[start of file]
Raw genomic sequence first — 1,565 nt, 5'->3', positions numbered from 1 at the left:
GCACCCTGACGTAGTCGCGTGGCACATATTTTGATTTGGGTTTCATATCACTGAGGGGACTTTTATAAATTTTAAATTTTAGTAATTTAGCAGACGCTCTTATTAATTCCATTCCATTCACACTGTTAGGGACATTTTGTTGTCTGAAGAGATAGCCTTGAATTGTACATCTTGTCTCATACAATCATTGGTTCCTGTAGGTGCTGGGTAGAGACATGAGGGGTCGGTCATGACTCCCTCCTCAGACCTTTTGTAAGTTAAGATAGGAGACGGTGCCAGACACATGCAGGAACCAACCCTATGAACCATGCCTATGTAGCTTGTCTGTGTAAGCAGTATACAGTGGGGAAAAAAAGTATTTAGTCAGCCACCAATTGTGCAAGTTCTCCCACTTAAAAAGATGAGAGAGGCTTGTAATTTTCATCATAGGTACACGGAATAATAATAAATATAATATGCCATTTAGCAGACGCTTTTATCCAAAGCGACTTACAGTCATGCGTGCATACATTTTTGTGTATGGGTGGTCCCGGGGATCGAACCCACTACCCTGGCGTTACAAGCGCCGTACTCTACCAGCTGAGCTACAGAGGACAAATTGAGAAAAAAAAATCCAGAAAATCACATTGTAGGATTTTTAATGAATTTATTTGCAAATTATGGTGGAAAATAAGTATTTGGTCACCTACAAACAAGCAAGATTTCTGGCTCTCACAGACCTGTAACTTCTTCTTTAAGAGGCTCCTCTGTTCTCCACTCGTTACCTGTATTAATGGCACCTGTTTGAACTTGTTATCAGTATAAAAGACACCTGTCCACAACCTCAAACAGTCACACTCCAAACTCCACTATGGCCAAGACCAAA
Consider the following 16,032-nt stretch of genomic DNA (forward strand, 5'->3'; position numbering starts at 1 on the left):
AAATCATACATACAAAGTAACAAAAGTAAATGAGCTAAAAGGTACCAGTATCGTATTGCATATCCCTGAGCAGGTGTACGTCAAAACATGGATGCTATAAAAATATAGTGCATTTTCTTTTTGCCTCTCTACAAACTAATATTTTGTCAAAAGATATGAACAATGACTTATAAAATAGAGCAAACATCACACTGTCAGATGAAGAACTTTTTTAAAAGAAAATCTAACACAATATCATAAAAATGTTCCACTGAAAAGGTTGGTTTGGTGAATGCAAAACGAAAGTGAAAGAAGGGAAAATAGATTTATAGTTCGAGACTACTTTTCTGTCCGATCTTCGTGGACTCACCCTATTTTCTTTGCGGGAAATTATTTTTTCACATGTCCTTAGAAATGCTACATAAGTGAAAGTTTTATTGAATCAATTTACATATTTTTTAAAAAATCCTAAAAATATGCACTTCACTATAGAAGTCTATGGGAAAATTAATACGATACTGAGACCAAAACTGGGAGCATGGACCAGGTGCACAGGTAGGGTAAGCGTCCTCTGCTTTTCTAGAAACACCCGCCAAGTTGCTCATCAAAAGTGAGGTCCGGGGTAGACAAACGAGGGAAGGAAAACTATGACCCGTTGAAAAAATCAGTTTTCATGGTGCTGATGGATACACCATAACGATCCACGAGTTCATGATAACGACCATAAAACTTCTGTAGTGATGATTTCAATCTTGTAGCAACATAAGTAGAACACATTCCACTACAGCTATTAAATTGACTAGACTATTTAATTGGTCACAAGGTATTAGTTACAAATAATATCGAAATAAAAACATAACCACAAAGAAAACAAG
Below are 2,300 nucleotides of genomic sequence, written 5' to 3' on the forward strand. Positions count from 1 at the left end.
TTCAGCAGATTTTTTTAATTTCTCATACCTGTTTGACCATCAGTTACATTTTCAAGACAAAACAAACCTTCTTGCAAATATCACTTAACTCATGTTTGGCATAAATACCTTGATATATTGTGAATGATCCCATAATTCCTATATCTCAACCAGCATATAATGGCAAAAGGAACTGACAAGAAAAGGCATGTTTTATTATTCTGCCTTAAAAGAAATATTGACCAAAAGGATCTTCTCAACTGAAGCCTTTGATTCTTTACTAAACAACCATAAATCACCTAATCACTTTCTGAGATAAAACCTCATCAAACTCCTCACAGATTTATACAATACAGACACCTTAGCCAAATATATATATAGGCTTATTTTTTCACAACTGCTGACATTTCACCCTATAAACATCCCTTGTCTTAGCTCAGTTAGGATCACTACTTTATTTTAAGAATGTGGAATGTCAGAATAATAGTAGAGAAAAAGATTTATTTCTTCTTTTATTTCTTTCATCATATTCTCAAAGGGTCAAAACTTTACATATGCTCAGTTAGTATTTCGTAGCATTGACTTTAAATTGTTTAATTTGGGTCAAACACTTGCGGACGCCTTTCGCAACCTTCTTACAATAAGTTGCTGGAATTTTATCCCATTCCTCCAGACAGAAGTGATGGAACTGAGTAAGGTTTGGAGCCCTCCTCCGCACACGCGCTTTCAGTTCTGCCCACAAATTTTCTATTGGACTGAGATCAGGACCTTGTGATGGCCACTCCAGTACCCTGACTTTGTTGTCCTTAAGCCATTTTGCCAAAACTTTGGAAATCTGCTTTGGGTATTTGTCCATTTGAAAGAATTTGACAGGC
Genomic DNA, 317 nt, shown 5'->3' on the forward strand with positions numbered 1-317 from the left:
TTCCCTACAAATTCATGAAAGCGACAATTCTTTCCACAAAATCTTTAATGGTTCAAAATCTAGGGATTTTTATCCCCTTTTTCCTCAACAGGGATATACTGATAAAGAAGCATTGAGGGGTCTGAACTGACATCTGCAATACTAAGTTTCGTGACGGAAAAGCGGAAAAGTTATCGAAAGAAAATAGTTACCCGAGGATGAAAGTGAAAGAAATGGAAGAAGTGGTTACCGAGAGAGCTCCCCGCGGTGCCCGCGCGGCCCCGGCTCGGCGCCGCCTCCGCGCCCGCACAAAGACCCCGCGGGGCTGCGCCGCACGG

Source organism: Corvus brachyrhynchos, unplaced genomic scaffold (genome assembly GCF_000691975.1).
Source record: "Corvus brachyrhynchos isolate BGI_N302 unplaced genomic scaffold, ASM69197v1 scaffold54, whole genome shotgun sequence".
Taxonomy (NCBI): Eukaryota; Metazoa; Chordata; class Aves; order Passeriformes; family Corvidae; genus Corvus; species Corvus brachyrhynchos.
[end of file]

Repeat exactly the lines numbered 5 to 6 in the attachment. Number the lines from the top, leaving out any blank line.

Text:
Below are 2,300 nucleotides of genomic sequence, written 5' to 3' on the forward strand. Positions count from 1 at the left end.
TTCAGCAGATTTTTTTAATTTCTCATACCTGTTTGACCATCAGTTACATTTTCAAGACAAAACAAACCTTCTTGCAAATATCACTTAACTCATGTTTGGCATAAATACCTTGATATATTGTGAATGATCCCATAATTCCTATATCTCAACCAGCATATAATGGCAAAAGGAACTGACAAGAAAAGGCATGTTTTATTATTCTGCCTTAAAAGAAATATTGACCAAAAGGATCTTCTCAACTGAAGCCTTTGATTCTTTACTAAACAACCATAAATCACCTAATCACTTTCTGAGATAAAACCTCATCAAACTCCTCACAGATTTATACAATACAGACACCTTAGCCAAATATATATATAGGCTTATTTTTTCACAACTGCTGACATTTCACCCTATAAACATCCCTTGTCTTAGCTCAGTTAGGATCACTACTTTATTTTAAGAATGTGGAATGTCAGAATAATAGTAGAGAAAAAGATTTATTTCTTCTTTTATTTCTTTCATCATATTCTCAAAGGGTCAAAACTTTACATATGCTCAGTTAGTATTTCGTAGCATTGACTTTAAATTGTTTAATTTGGGTCAAACACTTGCGGACGCCTTTCGCAACCTTCTTACAATAAGTTGCTGGAATTTTATCCCATTCCTCCAGACAGAAGTGATGGAACTGAGTAAGGTTTGGAGCCCTCCTCCGCACACGCGCTTTCAGTTCTGCCCACAAATTTTCTATTGGACTGAGATCAGGACCTTGTGATGGCCACTCCAGTACCCTGACTTTGTTGTCCTTAAGCCATTTTGCCAAAACTTTGGAAATCTGCTTTGGGTATTTGTCCATTTGAAAGAATTTGACAGGC